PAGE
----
by Debra Elizabeth Not Victoria Marvin
What does "Victorian" mean to you? "Painted Lady" houses? Full skirted dresses and petticoats over a menacing corset? A society bursting with rebellion under a controlled, conservative and emotionless front? Charles Dickens' London?
Here's my history lesson on Victoria's before and after--Her ancestors and descendants. Don't run in fear, this may just help you on Jeopardy someday.
Even for a colonist on this side of the pond, it would be difficult to have gained adulthood without hearing of Henry the Eighth, Queen Elizabeth (yes, there have been two of them) and Queen Victoria. Perhaps the term "the Regency" leaves you confused as well? Have a seat and I'll help you out.
Throughout British history, at least since 871, “Houses” (families of monarchs) have ruled. Quick rundown:
The House of Wessex 871-1066. What? You never heard of King Egbert?
House of Normandy 1066-1216, The Plantagenets 1216-1485. (Have you at least heard of them?) Nice power play coming up during the switch to The Tudors 1485-1603.
Go ahead and connect The Tudors to the big guy with the six wives! Despite all his bravado and big appetite (power, women and rich food included) Henry the Eighth's throne went to his sometimes legitimate, sometimes not daughter Elizabeth 1. What happened next is enough for another post, so let’s just say . . .
The Stuarts 1603-1714. And finally the House of Hanover. The Hanoverians were very European, basically Austro-German. And like the two houses before them, changes had a lot to do with religion. Britain's Act of Settlement of 1701 decreed no Roman Catholic could be on the throne. Stuarts Out, Hanovers In.
Here is where Victoria’s story begins . . .
King George l became the first monarch of the House of Hanover, followed by George II, then George III. (Hmmm, I’m seeing a pattern here and it’s not just because I’m a registered Republican.) Things were going well, in fact he was a good king, happily married and had 16 children. What bliss! Well, except for a costly war with France. George upped the taxes on those little colonies across the sea and the thankless fools dumped tea in Boston Harbor. (This is King George's portrait, wearing the same hairstyle as our Almost King George/President George Washington.)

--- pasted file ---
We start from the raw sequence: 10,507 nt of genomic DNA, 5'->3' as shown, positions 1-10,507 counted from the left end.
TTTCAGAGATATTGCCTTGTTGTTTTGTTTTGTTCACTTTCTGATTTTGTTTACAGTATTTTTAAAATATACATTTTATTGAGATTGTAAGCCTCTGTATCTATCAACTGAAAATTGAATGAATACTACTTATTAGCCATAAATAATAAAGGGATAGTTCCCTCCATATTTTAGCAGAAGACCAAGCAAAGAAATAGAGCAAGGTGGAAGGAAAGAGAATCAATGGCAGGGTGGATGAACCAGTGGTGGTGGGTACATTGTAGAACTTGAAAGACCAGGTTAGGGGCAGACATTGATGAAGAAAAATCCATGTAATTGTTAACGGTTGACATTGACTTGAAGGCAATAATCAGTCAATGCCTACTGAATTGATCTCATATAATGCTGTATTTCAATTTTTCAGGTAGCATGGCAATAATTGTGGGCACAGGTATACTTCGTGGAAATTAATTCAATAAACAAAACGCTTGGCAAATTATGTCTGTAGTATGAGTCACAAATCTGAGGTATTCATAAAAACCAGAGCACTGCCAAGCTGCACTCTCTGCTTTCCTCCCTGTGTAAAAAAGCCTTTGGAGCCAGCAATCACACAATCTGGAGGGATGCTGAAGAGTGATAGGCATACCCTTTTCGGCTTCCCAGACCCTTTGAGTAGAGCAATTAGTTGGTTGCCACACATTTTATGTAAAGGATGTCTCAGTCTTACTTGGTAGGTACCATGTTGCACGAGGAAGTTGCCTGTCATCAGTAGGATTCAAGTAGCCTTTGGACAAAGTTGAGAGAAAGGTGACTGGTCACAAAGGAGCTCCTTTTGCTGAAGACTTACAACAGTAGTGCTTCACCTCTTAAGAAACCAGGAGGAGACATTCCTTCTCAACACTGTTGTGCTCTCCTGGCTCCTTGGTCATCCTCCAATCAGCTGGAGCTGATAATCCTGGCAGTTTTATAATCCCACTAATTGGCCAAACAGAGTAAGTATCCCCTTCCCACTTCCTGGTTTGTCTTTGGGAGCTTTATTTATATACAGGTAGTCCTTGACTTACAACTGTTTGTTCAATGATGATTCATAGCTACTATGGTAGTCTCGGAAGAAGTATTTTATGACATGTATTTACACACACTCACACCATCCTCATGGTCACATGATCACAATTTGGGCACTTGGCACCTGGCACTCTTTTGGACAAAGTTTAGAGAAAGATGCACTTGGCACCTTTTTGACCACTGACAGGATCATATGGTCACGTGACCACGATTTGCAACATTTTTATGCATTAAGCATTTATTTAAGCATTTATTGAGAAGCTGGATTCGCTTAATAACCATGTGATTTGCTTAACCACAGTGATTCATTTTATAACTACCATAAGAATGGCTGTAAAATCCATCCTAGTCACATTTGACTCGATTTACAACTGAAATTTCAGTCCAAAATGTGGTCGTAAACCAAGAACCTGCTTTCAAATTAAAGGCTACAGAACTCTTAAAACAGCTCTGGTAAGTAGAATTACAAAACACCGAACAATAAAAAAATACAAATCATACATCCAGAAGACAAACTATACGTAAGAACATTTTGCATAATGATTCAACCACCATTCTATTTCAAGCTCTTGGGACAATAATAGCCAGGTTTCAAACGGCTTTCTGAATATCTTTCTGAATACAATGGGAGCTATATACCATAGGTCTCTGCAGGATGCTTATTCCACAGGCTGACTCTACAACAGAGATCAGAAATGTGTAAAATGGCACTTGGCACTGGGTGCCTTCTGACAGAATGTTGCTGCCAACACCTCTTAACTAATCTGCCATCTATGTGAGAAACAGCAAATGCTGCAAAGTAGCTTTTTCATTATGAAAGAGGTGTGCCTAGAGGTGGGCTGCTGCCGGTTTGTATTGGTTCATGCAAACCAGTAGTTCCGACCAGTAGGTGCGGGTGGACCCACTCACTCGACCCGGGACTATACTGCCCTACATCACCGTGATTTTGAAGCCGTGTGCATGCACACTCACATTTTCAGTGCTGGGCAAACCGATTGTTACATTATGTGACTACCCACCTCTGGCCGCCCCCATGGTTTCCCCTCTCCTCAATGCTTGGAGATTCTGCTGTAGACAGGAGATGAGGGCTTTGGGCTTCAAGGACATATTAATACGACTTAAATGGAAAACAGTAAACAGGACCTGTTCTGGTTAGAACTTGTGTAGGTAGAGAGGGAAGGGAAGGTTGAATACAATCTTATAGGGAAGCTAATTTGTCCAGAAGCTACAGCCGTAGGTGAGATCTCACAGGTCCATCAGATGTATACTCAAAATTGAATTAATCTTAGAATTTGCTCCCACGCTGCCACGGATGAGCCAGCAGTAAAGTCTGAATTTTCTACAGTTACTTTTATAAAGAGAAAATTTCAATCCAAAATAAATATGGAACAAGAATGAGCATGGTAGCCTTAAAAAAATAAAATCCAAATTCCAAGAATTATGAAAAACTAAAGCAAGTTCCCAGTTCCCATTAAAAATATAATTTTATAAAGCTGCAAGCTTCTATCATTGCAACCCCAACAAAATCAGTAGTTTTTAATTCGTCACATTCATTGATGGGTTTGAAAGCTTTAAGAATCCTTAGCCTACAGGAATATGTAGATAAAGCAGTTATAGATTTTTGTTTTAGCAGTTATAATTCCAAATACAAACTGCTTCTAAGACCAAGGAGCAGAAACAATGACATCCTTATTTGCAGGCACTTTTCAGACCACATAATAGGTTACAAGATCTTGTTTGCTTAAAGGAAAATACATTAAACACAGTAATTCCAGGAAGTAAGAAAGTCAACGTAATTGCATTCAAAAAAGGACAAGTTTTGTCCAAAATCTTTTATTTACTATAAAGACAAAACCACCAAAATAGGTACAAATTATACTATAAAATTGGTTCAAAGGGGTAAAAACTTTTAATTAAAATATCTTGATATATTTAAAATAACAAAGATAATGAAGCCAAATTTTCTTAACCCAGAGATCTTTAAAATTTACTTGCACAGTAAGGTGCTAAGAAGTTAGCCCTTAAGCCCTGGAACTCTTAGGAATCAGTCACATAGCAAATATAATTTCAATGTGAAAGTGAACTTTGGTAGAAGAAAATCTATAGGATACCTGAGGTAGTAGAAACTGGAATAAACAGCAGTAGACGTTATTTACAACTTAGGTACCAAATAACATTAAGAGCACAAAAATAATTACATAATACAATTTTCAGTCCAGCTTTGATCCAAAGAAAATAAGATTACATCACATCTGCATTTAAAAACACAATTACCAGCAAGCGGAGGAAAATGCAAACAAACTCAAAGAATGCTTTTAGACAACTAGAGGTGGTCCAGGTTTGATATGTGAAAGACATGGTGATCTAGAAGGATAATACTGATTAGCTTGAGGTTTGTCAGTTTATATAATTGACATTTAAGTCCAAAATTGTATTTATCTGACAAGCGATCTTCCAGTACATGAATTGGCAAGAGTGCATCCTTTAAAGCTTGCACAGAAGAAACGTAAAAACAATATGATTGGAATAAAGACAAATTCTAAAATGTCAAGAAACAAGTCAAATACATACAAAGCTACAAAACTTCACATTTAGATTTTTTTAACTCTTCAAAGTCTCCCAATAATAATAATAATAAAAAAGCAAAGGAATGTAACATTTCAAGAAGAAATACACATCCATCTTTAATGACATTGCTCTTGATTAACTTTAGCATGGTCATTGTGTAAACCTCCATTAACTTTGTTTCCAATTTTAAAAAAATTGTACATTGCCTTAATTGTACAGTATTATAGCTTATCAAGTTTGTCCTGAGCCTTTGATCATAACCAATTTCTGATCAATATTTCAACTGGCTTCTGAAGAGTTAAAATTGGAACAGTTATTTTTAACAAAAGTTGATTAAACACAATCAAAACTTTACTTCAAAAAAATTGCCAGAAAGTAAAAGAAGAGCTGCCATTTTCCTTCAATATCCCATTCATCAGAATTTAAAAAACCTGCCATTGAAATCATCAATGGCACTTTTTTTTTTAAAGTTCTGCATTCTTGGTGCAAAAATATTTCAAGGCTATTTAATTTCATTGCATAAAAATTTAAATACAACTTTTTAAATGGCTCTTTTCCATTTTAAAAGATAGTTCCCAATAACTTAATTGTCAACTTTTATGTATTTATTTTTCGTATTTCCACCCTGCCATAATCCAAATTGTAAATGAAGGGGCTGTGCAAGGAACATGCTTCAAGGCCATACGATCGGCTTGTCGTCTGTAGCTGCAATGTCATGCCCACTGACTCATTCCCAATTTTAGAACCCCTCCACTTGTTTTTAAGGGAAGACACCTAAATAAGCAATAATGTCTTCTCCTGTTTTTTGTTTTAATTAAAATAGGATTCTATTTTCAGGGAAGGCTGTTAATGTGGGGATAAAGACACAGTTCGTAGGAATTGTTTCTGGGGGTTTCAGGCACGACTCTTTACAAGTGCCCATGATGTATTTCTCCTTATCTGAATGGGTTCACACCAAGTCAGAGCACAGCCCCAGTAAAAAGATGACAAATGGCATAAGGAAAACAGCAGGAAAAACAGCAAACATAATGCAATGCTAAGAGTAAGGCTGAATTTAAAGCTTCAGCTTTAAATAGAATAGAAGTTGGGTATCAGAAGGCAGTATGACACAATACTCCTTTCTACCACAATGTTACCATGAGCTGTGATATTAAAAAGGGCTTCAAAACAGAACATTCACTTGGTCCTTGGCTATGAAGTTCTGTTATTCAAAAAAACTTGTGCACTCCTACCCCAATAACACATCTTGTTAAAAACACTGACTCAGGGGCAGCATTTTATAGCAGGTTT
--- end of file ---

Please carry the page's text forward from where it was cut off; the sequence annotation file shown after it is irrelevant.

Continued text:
By 1781 George is humiliated by the loss. A surrender at Yorktown and all that . . . By 1788 he’s considered off his royal rocker. Insane. His son--you can see this one coming --George IV is made Regent. (Regent means “I’m not really the king but I’m standing in for the king because he’s unable to be king, so let the party begin!”) The Regency Period in England is officially those years 1811-1820 but can be stretched a bit to describe the social structures, fashion and flair of the Beau Brummel and Jane Austen years.
Upon George III’s death, his son goes from Regent to King: George IV.
This George was a wild dude, having several mistresses and marrying a Catholic, drinking heavily, and he suffered the rich man’s disease of gout. Soon his health and mind were in decline. He had no surviving legitimate children and his older brother Frederick had died, so on George IV’s death the throne went to his brother William IV at 64 years of age. Next in line? Their niece Victoria.
18 year old Victoria became queen in 1837.
Victoria married her European cousin Albert four years later. Check out their love story from Lisa's post yesterday! They had nine children. Their second was Edward, heir to the throne.
Victoria and Albert’s children all married into the other Royal families of Europe, hence her nickname The Grandmother of Europe. This alliance by family was at its peak during her reign and by the time of her death in 1901, the continent had enjoyed a long period of peace. This family togetherness did not last long. Without ‘the grandmother,’ hostilities soon escalated into WWI.
Among Victoria’s thirty some grandchildren were Kaiser Wilhelm of Germany and the beautiful Alexandra who married Czar Nicholas of Russia.
Where’s the link to the present Queen?
Victoria’s son went on to be King Edward VII, his son was George V. This George had two sons who also wore the crown:
Edward VII was King for less than a year before he abdicated to marry divorced American Wallis Simpson, giving his brother the title of King George VI.
George VI married Elizabeth Bowes-Lyon. Together they braved the bombings of London during WWII. The much-loved Mrs. George VI came to be known as the Queen Mum, when their daughter ascended to the throne as the current Queen Elizabeth II.
As you may know, she has four children: Charles, Anne, Andrew and Edward. Funny thing about royal families. If an older son dies, the crown does not necessarily go to his brother, but instead his son is next in line. This is why Prince William, that little cutie, would be king rather than his Uncle Andrew. Well, after Charles anyway, and gossip says the title may skip Charles and go to William because of that little Diana/Camilla thing.
Queen Victoria reigned for 63 years and holds the title of longest reigning English Monarch. Queen Elizabeth ll (the great, great granddaughter of Queen Victoria) has ruled for about 58 years.
If you're still hanging in with me, I imagine it's because you like history, so please tell me what period in history you're most interested in. Was there any event or book that encouraged this?
Do you enjoy historical fiction? Any favorites?
Do you ever wonder how many purses Queen Elizabeth has?
Anyone else hungry for a scone?
Check out my review of THE YOUNG VICTORIA:
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